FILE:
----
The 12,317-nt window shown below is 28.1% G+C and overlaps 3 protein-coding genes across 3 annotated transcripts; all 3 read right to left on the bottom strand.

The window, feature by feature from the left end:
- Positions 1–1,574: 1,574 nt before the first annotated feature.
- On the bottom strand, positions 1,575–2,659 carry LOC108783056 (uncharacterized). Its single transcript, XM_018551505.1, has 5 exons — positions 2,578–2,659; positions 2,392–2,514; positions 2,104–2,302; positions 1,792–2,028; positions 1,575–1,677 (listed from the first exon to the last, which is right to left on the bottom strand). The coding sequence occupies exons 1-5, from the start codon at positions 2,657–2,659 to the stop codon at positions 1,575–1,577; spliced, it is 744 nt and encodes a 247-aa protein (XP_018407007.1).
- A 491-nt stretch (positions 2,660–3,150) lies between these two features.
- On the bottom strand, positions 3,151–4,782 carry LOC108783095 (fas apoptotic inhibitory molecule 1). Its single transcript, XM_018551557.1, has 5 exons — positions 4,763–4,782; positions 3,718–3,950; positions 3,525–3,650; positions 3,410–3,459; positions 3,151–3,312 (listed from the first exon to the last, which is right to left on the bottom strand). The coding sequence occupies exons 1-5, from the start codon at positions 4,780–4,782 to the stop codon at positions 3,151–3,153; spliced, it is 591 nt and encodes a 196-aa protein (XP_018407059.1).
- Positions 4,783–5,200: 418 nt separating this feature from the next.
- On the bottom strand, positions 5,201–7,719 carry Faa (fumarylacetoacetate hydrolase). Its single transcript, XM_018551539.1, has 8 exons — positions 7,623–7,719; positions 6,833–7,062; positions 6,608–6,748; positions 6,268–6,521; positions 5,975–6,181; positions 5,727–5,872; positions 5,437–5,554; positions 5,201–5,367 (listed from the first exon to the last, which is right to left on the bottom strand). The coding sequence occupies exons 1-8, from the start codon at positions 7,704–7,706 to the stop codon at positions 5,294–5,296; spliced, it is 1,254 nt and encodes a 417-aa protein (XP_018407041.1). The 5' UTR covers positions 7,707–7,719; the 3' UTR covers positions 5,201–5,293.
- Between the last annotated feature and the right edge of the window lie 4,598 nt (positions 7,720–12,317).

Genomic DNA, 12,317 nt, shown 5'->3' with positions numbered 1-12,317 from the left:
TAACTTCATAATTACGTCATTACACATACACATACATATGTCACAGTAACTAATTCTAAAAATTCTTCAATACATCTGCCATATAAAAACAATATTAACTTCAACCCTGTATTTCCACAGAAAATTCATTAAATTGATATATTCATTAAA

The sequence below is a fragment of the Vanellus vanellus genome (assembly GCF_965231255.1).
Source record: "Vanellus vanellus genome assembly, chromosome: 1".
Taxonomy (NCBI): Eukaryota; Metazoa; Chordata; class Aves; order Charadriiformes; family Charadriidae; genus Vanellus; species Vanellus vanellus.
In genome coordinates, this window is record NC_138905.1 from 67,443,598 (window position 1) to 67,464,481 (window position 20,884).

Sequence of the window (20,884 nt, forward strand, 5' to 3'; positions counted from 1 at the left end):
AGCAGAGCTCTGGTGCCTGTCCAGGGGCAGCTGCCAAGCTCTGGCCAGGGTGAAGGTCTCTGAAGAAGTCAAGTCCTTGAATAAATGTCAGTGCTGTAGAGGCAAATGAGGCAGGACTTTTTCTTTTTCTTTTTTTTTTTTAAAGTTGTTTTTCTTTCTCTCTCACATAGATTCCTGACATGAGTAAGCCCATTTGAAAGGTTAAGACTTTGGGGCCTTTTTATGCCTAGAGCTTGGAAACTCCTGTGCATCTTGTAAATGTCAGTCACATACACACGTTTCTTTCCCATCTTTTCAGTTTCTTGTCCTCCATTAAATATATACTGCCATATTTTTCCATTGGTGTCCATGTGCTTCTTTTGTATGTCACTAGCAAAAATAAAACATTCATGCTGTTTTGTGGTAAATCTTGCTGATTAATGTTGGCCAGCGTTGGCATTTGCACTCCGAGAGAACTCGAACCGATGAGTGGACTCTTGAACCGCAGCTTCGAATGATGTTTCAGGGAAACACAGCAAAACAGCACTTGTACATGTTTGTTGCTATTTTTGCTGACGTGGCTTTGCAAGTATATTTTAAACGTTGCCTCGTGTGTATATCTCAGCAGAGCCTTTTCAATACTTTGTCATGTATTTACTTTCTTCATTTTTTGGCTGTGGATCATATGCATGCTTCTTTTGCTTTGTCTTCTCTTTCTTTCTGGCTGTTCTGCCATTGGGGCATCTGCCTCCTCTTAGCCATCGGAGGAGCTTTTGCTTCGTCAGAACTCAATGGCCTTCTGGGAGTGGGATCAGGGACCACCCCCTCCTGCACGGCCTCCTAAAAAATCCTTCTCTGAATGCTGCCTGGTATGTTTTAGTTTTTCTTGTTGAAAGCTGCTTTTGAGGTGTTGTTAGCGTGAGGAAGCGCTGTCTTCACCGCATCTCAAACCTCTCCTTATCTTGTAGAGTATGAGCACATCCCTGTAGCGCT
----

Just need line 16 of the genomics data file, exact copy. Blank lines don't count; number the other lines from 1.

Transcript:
Sequence of the window (20,884 nt, forward strand, 5' to 3'; positions counted from 1 at the left end):